On the Shoulders of Giants
In his brilliant LinkedIn post (a collaboration with Sam McCurdy from Jet Reports and Peter Ørum from TARGIT) , Jan De Dyker summarized Adding Actions to NAV2013+ RTC from Targit using Jet Enterprise.
I, ever the inquisitive SSAS nerd with a transatlantic flight to kill, tried to recreate his efforts in Excel. I won't repeat the entirety of the content from his post, so you should definitely refer to it as a framework, but in adapting Jan's code for use Excel, I learned (read struggled) a lot and came up with some tweaks I'd like to share.
Foiled by Unsafe Links
To my chagrin, if you follow Jan's blog verbatim, you won't see the Action link in Excel--even if your settings are 100% correct because Excel deems the DynamicNAV protocol 'unsafe'. Insult to injury, if your URL settings are incorrect, Jet Data Manager won't necessarily throw an error -- you just won't see an Action in Excel.
As Jan points out DynamicsNAV:// is a valid proprietary URL protocol can be used to launch the RTC client within the Targit application. Unfortunately, due to Excel SSAS connection string settings, URLS that don't begin with HTTP:// or HTTPS:// are deemed unsafe (and therefore won't show).
Again, as described earlier, you won't see URL security compatibility warnings in JDM; instead, you have to open the SSAS cube up in Visual Studio (TimeXtender, if you're reading this, I hope you change that!)
Despite my efforts to use the DynamicsNAV protocol within Excel, I was unable to modify Excel's connection properties and change Safety Options to 1, which, I assume is the parameter Targit uses. Given that this is true, our only recourse is to use the NAV web client (through the browser) instead of the RTC desktop application.
Find out more about connection strings here: https://msdn.microsoft.com/en-us/library/microsoft.analysisservices.adomdclient.adomdconnection.connectionstring.aspx
Accessing NAV via Web Client
If you're anything like me, you don't spend quality time writing URL queries for the NAV client, the best way to get a proper link is to navigate to the page you want to drill to and then customize the URL in your web browser.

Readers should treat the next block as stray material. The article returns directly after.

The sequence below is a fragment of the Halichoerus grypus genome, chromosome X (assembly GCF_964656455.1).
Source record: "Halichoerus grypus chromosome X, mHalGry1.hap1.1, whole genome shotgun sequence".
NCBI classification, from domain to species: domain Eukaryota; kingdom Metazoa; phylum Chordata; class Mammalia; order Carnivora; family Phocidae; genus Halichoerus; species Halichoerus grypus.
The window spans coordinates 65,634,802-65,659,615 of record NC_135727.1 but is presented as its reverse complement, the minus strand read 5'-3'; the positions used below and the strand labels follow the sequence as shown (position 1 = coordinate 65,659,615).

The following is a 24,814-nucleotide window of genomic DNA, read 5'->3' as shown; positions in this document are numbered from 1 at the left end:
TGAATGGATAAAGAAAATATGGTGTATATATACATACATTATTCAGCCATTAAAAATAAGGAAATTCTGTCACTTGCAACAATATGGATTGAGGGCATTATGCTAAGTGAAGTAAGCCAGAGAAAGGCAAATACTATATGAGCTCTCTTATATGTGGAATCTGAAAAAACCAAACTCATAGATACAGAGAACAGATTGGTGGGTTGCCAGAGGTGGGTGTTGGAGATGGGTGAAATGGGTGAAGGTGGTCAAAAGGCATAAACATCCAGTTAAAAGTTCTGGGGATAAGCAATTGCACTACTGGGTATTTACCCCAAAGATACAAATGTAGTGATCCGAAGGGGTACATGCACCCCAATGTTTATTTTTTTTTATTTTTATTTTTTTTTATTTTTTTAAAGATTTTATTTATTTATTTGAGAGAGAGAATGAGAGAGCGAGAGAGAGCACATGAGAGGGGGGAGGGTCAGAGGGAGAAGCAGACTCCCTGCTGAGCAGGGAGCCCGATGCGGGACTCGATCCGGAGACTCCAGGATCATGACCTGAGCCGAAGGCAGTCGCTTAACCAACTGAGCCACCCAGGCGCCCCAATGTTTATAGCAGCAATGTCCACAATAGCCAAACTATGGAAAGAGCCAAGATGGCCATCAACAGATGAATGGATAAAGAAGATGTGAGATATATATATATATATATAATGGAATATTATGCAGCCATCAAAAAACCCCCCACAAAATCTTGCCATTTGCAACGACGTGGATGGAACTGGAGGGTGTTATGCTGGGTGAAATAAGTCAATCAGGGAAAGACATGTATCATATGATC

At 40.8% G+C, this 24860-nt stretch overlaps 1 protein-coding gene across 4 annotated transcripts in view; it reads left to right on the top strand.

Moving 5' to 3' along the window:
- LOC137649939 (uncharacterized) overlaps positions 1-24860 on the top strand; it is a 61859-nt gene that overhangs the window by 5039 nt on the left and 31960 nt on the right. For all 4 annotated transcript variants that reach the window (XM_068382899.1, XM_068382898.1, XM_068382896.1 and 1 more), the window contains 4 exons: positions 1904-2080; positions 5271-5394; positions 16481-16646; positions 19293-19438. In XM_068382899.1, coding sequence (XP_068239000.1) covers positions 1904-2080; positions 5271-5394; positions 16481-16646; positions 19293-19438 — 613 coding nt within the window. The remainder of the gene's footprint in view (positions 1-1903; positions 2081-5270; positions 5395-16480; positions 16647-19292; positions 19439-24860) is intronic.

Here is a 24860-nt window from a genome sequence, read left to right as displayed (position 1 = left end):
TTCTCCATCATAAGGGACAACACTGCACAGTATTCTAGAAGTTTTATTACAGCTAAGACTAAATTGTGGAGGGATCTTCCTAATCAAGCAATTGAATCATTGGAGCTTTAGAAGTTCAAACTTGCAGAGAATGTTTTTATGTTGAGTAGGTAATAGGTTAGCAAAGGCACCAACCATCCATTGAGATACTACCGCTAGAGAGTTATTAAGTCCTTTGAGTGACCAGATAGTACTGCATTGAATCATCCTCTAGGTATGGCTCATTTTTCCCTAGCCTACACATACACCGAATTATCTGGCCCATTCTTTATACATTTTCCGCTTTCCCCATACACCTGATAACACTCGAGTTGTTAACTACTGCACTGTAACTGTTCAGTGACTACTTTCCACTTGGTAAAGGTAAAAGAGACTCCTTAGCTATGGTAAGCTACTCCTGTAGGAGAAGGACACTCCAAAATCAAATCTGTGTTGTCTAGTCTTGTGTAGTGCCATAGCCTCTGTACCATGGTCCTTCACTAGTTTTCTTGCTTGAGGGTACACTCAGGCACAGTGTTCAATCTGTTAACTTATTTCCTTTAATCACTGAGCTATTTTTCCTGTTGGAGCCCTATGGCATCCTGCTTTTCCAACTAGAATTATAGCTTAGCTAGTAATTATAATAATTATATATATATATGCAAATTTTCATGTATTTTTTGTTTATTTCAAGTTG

In this example, I'm navigating to the Chart of Accounts page.
Original (messy) link:
Now with filters:
Review this link for more NAV URL syntax: https://msdn.microsoft.com/en-us/library/hh997130(v=nav.71).aspx
The Right Target Type for your Action
Jan used [Hierarchy Members] as the Target Type for the Action:
I experimented with and prefer [Attribute Members] for its versatility:
From the definition, it's apparent that with [Hierarchy Members] you'll have to define duplicate Actions for each user-defined hierarchy. In the standard NAV project, there are 3 such hierarchies for [Item]. With the target type [Attribute Members] an Action is defined for one dimension attribute which is applied action across all user-defined hierarchies that reference said attribute.
Our action only works on the item level, but by targeting [Hierarchy Members] we assign the Action to 'all members of the selected hierarchy'. In doing so, users can (incorrectly) call the Action at the wrong hierarchy levels including [Inventory Posting Group] or [Product Posting Group]. By calling the Action at the [Inventory Posting Group] level users get no results from NAV, because there is no Item called 'Raw Materials'. Again, this can be remedied by using the [Attribute Members] target type.
Curiously, targeting [Attribute Members] does not work for parent-child dimensions. When viewing the lowest level of the [Chart of Accounts] hierarchy in the [GL Account] parent-child dimension, the Action was not available. The Action was, however, visible when viewing the [GL Account].[GL Account] dimension attribute on its own.
Find out more about [Target Types] at: https://msdn.microsoft.com/en-us/library/ff929231.aspx
Selecting the Ideal Dimension Attribute
I recommend applying the Action to the key level of a dimension; because, in the standard Jet project, the key level is the root level of all user-defined hierarchies.
Jan uses CurrentMember.Name to pass the [Item].[Item No] name into the Action URL:
Presumably, this ensures that a lone item number is passed into the URL instead of 'Item No. - Description' as is the case with the [Item].[Item] key dimension level. Unfortunately, [Item].[Item No] was added purely for users with specific aesthetic requirements (they want to see the Item No. sans description), and it isn't as universally used as the [Item].[Item] key level.
We can bypass the problem Jan addressed with [Item].[Item No] by using CurrentMember.Properties("Key") on the key dimension level.
Note: my assumption only holds true assuming you aren't using dimensions with composite keys (which is true for all dimensions in the standard Jet projects). For hints on overcoming composite keys see: https://msdn.microsoft.com/en-us/library/ms145528.aspx
Add MDX to your Action Captions
In Excel, you'll call your Action by the name you gave it (in Jan's example "Test NAV"). For a context-aware caption, select "Caption is MDX" and recycle the CurrentMember function developed earlier.
This nuance came from: https://www.mssqltips.com/sqlservertip/3168/excel-actions-and-drill-down-for-sql-server-analysis-services/
That's All Folks
Again, kudos to Sam, Peter and Jan for all the groundwork they put into this topic. This post stands on the shoulders of giants who came before me!
If you need assistance implementing this in your Jet Enterprise or TimeXtender projects, please hit me up at Jae@OnyxReporting.com